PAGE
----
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diere river, at its mouth.* It was seen by the mildest softest light of an Indian summer afternoon, not more than two hours before sun-setting; and there was a mellowness in the tints, especially of the remoter objects, which, notwithstanding the grandeur of some of the ieatures of the landscape, excited still stronger percep; tions of beauty. These impressions were heightened by contrast with the deep black gulf, immediately below the observer, and a little to the right. This is the mouth of a very considerable river, the Chaudiere, which here coming from the south-east, pours its black waters into the deep green St. Lawrence, and is so imprisoned between very abrupt and precipitous shores, principally of rock, but overhung in part by forest, that from the right bank where the view was taken, only a part of the river is seen. Some idea of the height of these banks, will be gained by comparison with the ships, which here lie securely anchored in the Chaudiere; they are European ships in quest of lumber, and appeared to be generally of between two and three hundred tons burden.

On the right, at the distance of six or seven miles, we see Point Levi; in the middle of the extreme distance are the hills about Montmorenci, distant about twelve miles; on the smooth expanse of the river between, numberless ships are seen to repose, surrounded and tinged, by the peculiarly attempered light, of what I presume painters would call a perfect Claude Lorraine sky. On the left is Quebec, with its citadel, built on Cape Diamond, and nearer a glimpse of a part of the plains of Abraham, with some of the Martello towers. The distance is about six miles.”

L. B. New-York, Nov, 1831.

On every occasion, when you discourse, think first, and look narrowly what you speak-of whom you speak to whom you speak—how you speak—and when speak—and what you speak, speak wisely, speak truly, lest you bring yourself into great trouble.

“Remarks made on a short tour between Hartford and Quebec, in the Autumn of 1819." --Second Edition, page 272.



ILLUSTRATED BY ANECDOTES. Strength of the Passion for Knowledge. Pythagoras; Archimedes; Leibnitz;

Galileo; Heyne. The ardor with which knowledge has frequently been pursued amidst all sorts of difficulties and discouragements, is the best evidence we can offer of the strength of the passion which has sprang up and lived in circumstances so unfavorable to its growth, and therefore of the exquisite pleasure which its gratification is found to bring with it. If the permanence of any pleasure, indeed, is to be looked upon as one of the proofs of its value, there are certainly none but those of virtue and religion that can be compared with the pleasures of intellectual exertion. Nor is successful study without its moments, too, of as keen and overpowering emotion, as any other species of human enjoyment is capable of yielding We have already seen how Newton was affected on approaching the completion of his sublime discovery; when the truth shone full upon him, and not a shade remained to create a doubt that it was indeed the truth which he had found and upon which he was gazing. Every other discoverer, or inventor, or creator of any of the great works of literature or art, has had, doubtless, his moments of similar ecstasy. The ancient Greek philosopher PYTHAGORAS is said to have been the first who found out, or at least demonstrated, the great geometrical truth that the square described on the hypothenuse, or side opposite to the right angle of a rightangied triangle, is exactly equal in area to the two squares described on the other two sides; and such was his joy, we are told, on the occasion, that he offered up a hecatomb, or sacrifice of a hundred oxen, to the gods, in testimony of his gratitude and exultation. When ARCHIMEDES, the most celebrated geometer of antiquity, discovered the method of ascertaining the specific gravities of different substances, or the comparative weights of equal bulks of each, he is said to have rushed forth naked from the bath in which he chanced to be when the idea suggested itself to him, and to have run about in that state through the streets of Syracuse, exclaiming, I have found it, I have found it! And no better example,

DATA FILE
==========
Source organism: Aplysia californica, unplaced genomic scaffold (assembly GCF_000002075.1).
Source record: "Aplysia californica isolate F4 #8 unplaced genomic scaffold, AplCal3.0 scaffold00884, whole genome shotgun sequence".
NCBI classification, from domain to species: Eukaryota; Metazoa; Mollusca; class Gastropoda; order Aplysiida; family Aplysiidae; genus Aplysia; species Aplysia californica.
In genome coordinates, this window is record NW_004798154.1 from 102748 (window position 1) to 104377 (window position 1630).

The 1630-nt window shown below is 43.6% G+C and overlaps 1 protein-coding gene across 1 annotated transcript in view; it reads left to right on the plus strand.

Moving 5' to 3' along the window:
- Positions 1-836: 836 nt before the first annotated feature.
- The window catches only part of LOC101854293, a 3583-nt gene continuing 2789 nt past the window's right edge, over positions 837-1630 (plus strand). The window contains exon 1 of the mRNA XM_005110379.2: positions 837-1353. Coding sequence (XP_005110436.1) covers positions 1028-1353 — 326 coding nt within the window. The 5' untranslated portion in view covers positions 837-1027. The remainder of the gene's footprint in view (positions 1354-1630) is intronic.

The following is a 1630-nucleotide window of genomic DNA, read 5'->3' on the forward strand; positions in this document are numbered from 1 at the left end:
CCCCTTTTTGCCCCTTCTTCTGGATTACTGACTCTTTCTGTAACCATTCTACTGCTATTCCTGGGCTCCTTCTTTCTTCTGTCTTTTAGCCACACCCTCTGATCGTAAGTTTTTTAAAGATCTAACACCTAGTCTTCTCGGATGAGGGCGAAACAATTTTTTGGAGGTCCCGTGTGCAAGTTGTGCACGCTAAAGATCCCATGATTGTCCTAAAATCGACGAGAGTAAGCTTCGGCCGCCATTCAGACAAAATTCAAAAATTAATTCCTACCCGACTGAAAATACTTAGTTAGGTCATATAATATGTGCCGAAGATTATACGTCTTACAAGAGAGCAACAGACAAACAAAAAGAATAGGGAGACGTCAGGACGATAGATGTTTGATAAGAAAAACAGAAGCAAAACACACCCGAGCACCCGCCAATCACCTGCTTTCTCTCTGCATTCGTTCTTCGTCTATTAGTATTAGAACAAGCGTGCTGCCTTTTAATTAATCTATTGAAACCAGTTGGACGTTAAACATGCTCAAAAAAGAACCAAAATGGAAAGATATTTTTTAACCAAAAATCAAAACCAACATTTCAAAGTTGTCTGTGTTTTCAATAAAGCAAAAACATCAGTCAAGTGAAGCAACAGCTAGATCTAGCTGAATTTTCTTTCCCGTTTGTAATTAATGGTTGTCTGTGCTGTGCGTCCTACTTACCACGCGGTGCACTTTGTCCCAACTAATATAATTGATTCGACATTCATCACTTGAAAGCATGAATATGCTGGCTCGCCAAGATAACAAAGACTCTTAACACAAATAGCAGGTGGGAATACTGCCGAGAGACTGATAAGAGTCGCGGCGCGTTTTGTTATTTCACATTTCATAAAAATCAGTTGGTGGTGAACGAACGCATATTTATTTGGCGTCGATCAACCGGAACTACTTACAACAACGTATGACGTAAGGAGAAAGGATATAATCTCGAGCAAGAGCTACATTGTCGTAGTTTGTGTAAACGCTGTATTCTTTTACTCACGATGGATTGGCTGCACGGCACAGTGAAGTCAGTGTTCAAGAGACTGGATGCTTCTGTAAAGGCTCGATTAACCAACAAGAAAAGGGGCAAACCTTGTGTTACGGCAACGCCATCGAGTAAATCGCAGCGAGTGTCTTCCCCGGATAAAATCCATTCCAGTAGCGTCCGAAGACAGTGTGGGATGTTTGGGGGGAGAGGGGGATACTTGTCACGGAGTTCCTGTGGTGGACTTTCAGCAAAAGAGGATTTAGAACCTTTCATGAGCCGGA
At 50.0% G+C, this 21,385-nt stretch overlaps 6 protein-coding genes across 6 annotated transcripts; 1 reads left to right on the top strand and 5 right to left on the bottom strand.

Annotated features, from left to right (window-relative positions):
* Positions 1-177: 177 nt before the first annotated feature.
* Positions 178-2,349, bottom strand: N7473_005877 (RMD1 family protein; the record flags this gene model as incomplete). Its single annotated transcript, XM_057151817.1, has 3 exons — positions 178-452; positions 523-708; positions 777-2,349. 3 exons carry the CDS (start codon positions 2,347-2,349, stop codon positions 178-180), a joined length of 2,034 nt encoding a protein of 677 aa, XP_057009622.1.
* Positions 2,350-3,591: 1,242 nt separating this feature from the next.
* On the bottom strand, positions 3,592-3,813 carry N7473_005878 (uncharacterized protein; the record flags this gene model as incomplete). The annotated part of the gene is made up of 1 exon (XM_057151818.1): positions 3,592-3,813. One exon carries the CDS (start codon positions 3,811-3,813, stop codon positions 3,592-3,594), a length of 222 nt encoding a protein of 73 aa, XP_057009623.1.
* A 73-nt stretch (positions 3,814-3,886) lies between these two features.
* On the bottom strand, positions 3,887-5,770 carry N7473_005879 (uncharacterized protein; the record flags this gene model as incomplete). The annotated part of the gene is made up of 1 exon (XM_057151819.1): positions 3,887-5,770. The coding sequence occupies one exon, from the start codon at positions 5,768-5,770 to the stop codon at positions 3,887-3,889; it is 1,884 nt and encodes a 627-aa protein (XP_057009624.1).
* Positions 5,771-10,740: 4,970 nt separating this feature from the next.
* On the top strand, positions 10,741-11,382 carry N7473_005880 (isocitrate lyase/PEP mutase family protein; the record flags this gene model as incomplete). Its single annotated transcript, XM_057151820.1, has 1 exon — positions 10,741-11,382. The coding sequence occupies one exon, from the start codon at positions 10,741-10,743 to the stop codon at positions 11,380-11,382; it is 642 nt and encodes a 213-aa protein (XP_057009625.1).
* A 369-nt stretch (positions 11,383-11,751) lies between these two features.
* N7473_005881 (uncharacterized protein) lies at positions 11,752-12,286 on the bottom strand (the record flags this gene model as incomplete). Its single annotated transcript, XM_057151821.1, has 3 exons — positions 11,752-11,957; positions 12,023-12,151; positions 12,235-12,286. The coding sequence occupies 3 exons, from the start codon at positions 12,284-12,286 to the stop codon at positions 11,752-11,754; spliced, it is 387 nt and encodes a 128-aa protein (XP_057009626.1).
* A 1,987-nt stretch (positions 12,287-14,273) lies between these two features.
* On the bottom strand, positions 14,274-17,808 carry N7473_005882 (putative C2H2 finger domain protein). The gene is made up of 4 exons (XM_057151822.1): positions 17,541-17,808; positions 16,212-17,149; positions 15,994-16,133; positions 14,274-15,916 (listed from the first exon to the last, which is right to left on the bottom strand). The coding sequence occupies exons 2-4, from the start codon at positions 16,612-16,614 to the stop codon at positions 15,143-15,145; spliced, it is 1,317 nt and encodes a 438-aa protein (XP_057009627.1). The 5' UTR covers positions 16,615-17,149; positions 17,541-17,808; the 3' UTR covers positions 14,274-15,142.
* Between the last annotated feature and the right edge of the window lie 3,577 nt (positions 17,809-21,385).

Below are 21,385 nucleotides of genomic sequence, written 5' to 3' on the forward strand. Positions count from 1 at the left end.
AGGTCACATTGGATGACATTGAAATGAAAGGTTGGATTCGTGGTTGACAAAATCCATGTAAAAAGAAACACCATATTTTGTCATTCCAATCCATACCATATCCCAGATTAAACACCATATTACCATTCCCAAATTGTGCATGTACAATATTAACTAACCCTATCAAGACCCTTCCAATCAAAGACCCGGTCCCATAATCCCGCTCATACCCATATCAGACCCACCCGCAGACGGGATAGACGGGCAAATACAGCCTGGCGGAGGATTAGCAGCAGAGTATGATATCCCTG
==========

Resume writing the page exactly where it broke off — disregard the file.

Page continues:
by the way, can be given than is afforded by this anecdote, of the manner in which the most common and apparently insignificant fact will sometimes yield to the contemplation of genius the richest produce of philosophy. We extract an account of the circumstance from the Treatise on Hydrostatics, in the Library of Useful Knowledge :

“ The proposition which forms the foundation of this branch of Hydrostatics, that a solid plunged in a fluid displaces a quantity of the fluid equal to its bulk, was discovered by Archimedes, one of the greatest mathematicians of ancient times, in consequence of Hiero, king of Syracuse, his friend and patron, and himself an eminent philosopher, and, it needs hardly to be added, a virtuous and patriotic prince, having set him a problem to solve upon the adulteration of metals. Hiero had given a certain quantity of gold to an artist to make into a crown, and suspecting, from the lightness of the crown, that some silver had been used in making it, he begged Archimedes to investigate the matter. It is said that while this great man was intent upon the question, he chanced to observe, in bathing, the water which ran over the sides of the bath; and immediately perceiving that, as the water was equal to the bulk of his body, this would furnish him with the means of detecting the adulteration, by trying how much water a certain weight of silver displaced, how much a certain weight of gold, and how much a certain mixture of the two, he rushed out of the chamber, exclaiming, 'I have found it! I have found it !""